published Thursday, July 19th, 2012

American Airlines turning around

  • photo
    American Airlines baggage handlers help passengers check luggage at Dallas-Fort Worth International airport in Grapevine, Texas.
    Photo by Associated Press /Chattanooga Times Free Press.

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American Airlines affiliate American Eagle has three flights daily from Chattanooga Airport to Chicago or Dallas-Fort Worth.

DALLAS — Eight months into a bankruptcy that was years in the making, American Airlines is showing signs of finally turning itself around and regaining its lost glory.

American's parent company, AMR Corp., reported Wednesday that revenue set a record in the second quarter as fares rose and more passengers filled its planes. And it turned an operating profit, minus the millions it spent on bankruptcy lawyers and severance pay.

The airline is cutting costs and making progress in labor negotiations. It's even losing fewer bags.

But the nation's third-biggest airline still faces huge challenges to succeed against United and Delta, which are similar to American in structure but much bigger. They're also profitable.

Analysts say American must expand and improve its route network to attract high-paying business travelers. It's weak on both the East and West coasts. It ranks below average in government ratings for on-time flights and consumer complaints.

US Airways CEO Doug Parker says the best way for American to grow its network is by merging with his airline. Many Wall Street analysts agree. American's unions support a potential US Airways takeover because they believe it will mean fewer layoffs and other concessions.

AMR CEO Thomas Horton has preferred a go-it-alone strategy, although he said last week that AMR will examine merger possibilities. Bankruptcy creditors will decide between Parker's proposal, Horton's independent path and any other plans that pop up.

To control its own fate, AMR will have to prove to creditors that it can do better on its own than it would if paired with US Airways. Its report Wednesday on second-quarter financial results might bolster its case.

AMR narrowed its second-quarter loss to $241 million from $286 million a year ago. But excluding bankruptcy-related costs ranging from employee severance obligations to legal fees, AMR said it would have earned $95 million -- its first operating profit for the early-summer quarter since 2007.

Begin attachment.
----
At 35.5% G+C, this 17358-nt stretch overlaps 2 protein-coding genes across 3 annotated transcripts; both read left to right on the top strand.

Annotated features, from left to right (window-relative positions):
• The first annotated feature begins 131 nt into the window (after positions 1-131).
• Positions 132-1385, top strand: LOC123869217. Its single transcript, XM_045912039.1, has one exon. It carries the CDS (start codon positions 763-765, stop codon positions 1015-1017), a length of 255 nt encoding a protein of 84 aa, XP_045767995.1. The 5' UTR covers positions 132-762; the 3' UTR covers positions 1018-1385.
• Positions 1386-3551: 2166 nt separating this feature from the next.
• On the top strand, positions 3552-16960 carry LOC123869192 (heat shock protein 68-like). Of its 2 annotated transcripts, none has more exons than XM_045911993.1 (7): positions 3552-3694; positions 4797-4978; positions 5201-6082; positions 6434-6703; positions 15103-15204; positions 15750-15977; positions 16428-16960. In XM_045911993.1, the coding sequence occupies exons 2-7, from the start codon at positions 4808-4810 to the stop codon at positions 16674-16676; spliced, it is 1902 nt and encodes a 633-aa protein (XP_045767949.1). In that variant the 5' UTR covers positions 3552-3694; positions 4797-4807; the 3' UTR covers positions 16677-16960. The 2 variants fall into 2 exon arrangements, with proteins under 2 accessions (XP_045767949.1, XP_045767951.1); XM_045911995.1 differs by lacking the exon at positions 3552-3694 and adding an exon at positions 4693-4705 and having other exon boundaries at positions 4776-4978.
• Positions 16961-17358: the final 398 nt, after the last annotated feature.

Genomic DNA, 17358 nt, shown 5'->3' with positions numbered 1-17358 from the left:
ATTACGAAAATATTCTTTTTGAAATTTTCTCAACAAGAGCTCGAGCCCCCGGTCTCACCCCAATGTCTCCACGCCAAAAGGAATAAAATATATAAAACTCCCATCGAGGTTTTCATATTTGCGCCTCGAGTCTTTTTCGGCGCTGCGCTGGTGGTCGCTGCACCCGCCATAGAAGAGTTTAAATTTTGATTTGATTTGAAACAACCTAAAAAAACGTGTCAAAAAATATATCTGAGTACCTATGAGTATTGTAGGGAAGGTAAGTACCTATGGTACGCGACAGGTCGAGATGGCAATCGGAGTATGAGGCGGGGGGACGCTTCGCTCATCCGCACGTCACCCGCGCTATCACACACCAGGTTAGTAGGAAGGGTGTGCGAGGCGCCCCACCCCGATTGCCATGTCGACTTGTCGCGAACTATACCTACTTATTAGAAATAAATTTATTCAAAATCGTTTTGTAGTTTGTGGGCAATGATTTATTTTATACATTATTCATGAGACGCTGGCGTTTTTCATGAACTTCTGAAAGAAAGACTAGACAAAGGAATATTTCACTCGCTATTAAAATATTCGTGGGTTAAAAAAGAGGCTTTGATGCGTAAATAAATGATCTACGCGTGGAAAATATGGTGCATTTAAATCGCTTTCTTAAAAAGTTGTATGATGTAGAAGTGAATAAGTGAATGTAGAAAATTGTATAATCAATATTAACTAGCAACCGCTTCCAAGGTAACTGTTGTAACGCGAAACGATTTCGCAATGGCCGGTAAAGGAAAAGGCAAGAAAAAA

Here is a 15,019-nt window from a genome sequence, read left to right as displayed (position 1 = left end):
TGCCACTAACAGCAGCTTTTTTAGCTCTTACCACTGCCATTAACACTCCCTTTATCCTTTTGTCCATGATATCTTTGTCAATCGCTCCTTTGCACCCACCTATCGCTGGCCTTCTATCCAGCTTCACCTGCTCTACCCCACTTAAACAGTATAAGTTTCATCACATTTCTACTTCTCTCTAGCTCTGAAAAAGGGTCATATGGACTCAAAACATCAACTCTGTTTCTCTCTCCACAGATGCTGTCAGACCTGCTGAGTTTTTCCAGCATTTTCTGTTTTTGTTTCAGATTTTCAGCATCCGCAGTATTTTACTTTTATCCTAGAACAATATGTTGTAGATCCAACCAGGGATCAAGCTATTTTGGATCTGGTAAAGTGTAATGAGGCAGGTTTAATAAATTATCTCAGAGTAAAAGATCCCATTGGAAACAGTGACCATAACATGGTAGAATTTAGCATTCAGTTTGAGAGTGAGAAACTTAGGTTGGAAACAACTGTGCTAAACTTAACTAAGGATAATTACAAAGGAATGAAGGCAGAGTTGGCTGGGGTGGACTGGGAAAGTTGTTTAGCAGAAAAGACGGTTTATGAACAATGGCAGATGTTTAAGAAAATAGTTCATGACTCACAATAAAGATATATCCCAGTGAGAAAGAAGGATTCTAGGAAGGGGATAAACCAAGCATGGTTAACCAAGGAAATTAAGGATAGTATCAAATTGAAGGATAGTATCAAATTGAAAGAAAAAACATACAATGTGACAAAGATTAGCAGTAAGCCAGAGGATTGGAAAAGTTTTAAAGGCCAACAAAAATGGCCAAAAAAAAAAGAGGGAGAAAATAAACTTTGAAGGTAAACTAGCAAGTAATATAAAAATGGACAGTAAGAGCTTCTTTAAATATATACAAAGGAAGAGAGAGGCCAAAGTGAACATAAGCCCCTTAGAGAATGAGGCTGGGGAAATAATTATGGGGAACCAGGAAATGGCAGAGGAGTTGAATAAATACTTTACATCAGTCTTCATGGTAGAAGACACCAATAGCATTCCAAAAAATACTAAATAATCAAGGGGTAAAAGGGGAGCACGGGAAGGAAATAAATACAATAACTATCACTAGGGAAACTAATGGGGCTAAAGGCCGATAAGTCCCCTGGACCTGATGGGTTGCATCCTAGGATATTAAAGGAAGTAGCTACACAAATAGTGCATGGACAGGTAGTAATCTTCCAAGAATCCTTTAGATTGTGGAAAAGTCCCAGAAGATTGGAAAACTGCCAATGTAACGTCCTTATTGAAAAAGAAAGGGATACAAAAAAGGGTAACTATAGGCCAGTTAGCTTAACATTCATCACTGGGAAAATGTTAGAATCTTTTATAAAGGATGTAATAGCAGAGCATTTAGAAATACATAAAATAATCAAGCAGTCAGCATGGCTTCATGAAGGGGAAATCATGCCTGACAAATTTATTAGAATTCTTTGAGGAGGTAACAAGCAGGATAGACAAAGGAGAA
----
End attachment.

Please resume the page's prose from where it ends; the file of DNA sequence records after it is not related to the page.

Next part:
Revenue rose 5.5 percent to an all-time high of $6.46 billion. The company credited an increase in corporate-travel accounts and its revenue-sharing ventures with British Airways, Iberia and Japan Airlines. Average fares increased 7 percent over last summer. But even while they charged more for tickets, American and regional affiliate American Eagle sold 85.1 percent of their seats, another company record. And by a closely watched measure of revenue per seat, American is improving faster than its rivals.

Horton called the quarter "exceptional improvement." He said the restructuring was just beginning to take hold, and that momentum would build until "American re-emerges as an industry leader."

AMR's case to creditors also will be stronger if it can show the ability to control costs. The company wants to cut annual spending by $2 billion a year -- it was $25 billion last year -- with more than half coming from labor. American employees are not the highest paid in the industry, but AMR argues that inefficiency and cumbersome work rules result in labor costs that are hundreds of millions too high.

In late June, American was struggling to get its union on board with the cost-cutting plan. It had agreements only with a few groups of ground workers. Then it scored a breakthrough: Directors of the pilots' union narrowly approved an American contract proposal and sent it to the airline's 7,500 pilots for a ratification vote that will end Aug. 8.

American says the deal would cut spending on pilots by 17 percent or about $315 million a year even with pay raises.

Union President David Bates said the union's financial and legal advisers recommended the offer largely because the pilots would own 13.5 percent of the new AMR that emerges from bankruptcy.

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